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This tech for your aging parents fights isolation, boosts awareness

This tech for your aging parents fights isolation, boosts awareness - CNET

This tech for your aging parents fights isolation, boosts awareness – CNEThttps://www.cnet.com/news/this-tech-for-your-aging-parents-fights-isolation-boosts-awareness/?ftag=CAD1acfa04&bhid=27170905380744054130315685538756At CES 2019, we got a peek at how everything from VR to motion sensors will help older adults stay independent.

Neutrogena’s iPhone ‘SkinScanner’ Analyzes Pores, Moisture, Wrinkles

News: Neutrogena's iPhone 'SkinScanner' Analyzes Pores, Moisture, Wrinkles

News: Neutrogena’s iPhone ‘SkinScanner’ Analyzes Pores, Moisture, Wrinkleshttp://sea.pcmag.com/news/18958/neutrogenas-iphone-skinscanner-analyzes-pores-moisture-wrinkThe device attaches to your iPhone and uses 12 LED lights, sensors, and a 30x magnification lens to analyze the health of your skin.

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Caltech’s ‘lensless camera’ could make our phones truly flat

Caltech’s ‘lensless camera’ could make our phones truly flathttps://www.engadget.com/2017/06/22/caltech-lensless-heterodyne-camera/Cameras need lenses, so your thin phone has a bump, but one day an ultra-thin optical phased array chip could change that. It uses math and optical sensors to simulate the effect of a lens. According to Professor Ali Hajimiri, it “can switch from a fish-eye to a telephoto lens instantaneously—with just a simple adjustment in the way the array receives light.” The principle is similar to the way phased communication arrays can focus and steer radio waves in a particular direction, but working in reverse.

High tech on the high seas: Carnival cruises’ smart makeover

High tech on the high seas: Carnival cruises' smart makeover - CNET

High tech on the high seas: Carnival cruises’ smart makeover – CNEThttps://www.cnet.com/news/carnival-cruises-regal-princess-smart-tech-makeover/?ftag=CAD1acfa04&bhid=27170905380744054130315685538756CNET boards the Regal Princess, essentially a massive floating hive mind with thousands of sensors designed to satisfy your every whim — or at least try.

Future Apple Watch could help treat diabetes with sensors that monitor blood sugar levels

Future Apple Watch could help treat diabetes with sensors that monitor blood sugar levels | TechConnect

Future Apple Watch could help treat diabetes with sensors that monitor blood sugar levels | TechConnecthttp://www.techconnect.com/article/3189950/wearables/future-apple-watch-could-help-treat-diabetes-with-sensors-that-monitor-blood-sugar-levels.html?idg_eid=412374c121fe539738655f52ae490f8f&email_SHA1_lc=f6d5fe2a378ea202f8af35117edcb06be2465c6d&cid=tcon_nlt_techconnect_daily_2017-04-14&utm_source=Sailthru&utm_medium=email&utm_campaign=TechConnect%20Daily%202017-04-14&utm_term=techconnect_dailyA new report claims Apple has a secret team of biomedical engineers working on helping diabetes patients with non-invasive, continuous glucose monitoring.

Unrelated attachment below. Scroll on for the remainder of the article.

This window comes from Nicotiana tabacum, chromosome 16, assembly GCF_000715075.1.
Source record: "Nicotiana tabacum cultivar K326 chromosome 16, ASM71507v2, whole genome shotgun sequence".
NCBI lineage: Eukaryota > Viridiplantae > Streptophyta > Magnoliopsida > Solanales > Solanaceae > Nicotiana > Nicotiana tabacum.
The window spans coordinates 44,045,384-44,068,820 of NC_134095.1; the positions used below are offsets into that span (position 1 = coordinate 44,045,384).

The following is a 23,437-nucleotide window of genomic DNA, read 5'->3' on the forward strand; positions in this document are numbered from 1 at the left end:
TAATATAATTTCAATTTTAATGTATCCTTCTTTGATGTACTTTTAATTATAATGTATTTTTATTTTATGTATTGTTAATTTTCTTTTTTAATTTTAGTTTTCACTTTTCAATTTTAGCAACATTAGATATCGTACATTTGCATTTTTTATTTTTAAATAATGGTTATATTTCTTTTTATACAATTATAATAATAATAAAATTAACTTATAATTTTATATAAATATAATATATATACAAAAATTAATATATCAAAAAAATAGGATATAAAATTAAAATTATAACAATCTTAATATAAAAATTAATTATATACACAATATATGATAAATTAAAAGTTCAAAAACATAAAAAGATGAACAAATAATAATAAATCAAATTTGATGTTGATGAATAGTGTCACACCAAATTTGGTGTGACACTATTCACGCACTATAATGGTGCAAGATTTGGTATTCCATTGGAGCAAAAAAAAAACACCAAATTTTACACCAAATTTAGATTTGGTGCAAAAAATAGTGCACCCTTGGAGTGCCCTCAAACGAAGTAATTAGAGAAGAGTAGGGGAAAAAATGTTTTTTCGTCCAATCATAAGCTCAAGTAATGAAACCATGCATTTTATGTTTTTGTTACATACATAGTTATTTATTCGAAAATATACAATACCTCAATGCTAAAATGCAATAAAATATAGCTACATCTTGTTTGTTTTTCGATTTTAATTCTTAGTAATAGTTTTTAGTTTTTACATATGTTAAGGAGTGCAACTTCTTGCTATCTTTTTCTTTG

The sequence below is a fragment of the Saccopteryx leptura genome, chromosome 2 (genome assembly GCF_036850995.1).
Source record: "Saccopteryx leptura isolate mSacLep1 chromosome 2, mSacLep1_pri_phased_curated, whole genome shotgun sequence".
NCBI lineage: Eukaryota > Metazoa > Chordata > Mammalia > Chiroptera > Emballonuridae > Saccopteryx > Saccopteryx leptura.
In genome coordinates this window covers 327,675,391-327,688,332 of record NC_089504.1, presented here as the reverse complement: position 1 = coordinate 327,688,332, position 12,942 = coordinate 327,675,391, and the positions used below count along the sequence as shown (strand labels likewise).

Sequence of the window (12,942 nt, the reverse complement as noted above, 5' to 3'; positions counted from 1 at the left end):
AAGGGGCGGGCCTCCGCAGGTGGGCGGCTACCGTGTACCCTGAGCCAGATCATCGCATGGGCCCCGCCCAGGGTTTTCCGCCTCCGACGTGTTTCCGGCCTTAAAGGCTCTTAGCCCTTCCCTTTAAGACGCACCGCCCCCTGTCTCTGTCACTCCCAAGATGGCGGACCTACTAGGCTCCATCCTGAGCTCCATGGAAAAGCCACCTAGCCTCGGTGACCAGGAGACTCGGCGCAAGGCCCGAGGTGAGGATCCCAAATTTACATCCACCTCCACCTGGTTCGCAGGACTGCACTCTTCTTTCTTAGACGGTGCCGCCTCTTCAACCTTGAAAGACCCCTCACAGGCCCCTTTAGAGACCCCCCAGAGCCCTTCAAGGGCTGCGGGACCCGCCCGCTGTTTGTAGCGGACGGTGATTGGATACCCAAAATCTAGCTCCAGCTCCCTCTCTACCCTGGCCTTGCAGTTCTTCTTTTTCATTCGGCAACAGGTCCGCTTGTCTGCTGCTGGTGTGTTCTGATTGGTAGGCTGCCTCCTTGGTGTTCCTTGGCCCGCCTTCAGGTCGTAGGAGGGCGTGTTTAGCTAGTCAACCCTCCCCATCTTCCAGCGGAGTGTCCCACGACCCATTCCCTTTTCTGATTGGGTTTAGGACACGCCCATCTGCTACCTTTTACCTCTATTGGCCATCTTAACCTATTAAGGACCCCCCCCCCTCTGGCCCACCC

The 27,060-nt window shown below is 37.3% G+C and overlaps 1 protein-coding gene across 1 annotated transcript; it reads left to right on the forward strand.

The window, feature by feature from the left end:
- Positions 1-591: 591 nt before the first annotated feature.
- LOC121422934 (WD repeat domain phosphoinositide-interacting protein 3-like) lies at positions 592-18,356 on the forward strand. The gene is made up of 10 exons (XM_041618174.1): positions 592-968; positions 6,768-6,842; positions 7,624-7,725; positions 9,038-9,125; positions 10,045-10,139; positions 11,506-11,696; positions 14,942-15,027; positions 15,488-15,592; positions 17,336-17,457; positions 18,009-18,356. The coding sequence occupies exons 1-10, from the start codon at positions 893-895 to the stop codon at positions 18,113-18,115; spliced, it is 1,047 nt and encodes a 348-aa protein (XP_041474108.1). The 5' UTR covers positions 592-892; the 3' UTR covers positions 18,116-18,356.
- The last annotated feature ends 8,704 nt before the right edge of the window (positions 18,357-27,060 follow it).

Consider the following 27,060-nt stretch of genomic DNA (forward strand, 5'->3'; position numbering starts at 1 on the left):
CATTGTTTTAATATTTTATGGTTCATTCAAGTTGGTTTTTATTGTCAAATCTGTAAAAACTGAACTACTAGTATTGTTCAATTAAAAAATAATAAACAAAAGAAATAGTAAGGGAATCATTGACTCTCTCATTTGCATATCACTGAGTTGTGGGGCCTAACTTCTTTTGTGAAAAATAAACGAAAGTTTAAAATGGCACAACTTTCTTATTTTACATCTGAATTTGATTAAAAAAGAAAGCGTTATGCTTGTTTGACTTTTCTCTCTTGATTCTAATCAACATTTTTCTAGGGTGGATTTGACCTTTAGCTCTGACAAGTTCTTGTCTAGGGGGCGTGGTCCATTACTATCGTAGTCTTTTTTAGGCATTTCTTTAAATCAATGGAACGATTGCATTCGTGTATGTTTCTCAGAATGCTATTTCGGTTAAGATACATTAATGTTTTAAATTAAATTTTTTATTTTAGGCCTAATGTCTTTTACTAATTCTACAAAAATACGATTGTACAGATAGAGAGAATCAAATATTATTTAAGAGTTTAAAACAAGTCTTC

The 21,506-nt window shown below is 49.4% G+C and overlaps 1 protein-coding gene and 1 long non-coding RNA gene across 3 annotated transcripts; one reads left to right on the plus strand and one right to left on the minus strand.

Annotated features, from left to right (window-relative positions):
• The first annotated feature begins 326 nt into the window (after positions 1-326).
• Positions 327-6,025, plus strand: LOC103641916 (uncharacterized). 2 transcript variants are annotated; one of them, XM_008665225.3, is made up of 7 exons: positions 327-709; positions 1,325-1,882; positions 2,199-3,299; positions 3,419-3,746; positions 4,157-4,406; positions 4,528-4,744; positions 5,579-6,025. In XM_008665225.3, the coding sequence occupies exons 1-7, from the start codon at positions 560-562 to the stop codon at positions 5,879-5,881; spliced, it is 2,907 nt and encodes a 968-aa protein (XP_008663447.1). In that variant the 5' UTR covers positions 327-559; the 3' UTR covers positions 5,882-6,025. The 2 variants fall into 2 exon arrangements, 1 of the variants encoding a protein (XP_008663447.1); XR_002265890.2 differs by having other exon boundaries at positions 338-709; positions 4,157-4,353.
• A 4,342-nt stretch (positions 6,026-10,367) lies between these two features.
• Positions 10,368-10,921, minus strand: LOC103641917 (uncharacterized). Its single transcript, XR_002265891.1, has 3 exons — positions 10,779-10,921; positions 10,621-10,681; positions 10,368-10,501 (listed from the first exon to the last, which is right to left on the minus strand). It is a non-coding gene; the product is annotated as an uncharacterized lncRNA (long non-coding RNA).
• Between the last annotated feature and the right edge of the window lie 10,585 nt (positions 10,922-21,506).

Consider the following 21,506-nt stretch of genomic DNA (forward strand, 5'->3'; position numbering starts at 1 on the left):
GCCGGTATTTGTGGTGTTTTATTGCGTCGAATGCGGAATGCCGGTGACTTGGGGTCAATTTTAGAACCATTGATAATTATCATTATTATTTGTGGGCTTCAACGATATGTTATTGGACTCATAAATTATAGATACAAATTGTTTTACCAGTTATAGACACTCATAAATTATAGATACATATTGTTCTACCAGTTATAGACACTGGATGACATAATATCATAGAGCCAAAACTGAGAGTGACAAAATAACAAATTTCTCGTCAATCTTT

Roundup: Five 360-Degree Cameras

by Adam Ryder @ popphoto.com

The latest 360-degree cameras are vying for differentiation with tweaks and nifty features at every price point. Most have two lenses and sensors plus software to stitch their output into a spherical image. Some offer weather-sealing and shock absorption, and many take memory cards. A few features once reserved for ultra-high-end cameras, such as stereoscopic 3-D, have made their way into consumer models; 4K video is becoming standard. Here are a few of the newest.

AI that knows you’re sick before you do: IBM’s five-year plan to remake healthcare

by J/o Best @ zdnet.com

A chip that can diagnose a potentially fatal condition faster than the best lab in the country, a camera that can see so deeply into a pill it can tell if its molecular structure has more in common with a real or counterfeit tablet, and a system that can help identify if a patient has a mental illness just from the words they use: IBM is betting that a mix of AI and new hardware can make all three possible within the coming years.

IBM’s research labs are already working on turning these concepts into fully-fledged healthcare tools, combining the company’s existing machine learning and artificial intelligence systems with newer kit including revamped silicon and millimetre wave phased array sensors.

“I Don’t Think We Can Stop It:” The Future of Automation and Job Loss

Last December, Amazon announced its new concept store, Amazon Go. The store is powered by sensors, deep learning artificial intelligence (AI), and computer vision, giving customers the ability to browse through the store, take what they want off shelves, and literally go — no need to queue to pay for the items. The only added step to the shopping experience is swiping the free Amazon Go app from their phones once when they enter the store. Their Amazon account automatically gets charged for their purchases when they leave.

The store concept eliminates labor costs incurred by cashiers and is ideal not only for Amazon, but for customers as well. No lines or checkouts? From a shopper’s point of view, it’s the ideal shopping experience, offering a level of convenience that could be game-changing for the retail industry. However, Amazon Go also raises concerns about potential ramifications on employment and the economy.

“With Amazon, it’s not just about reducing labor costs at all — they’ve come up with something disruptive,” says Martin Ford, author of “Rise of the Robots: Technology and the Threat of a Jobless Future,” in an interview at CNBC.

[by June Javelosa @ futurism.com]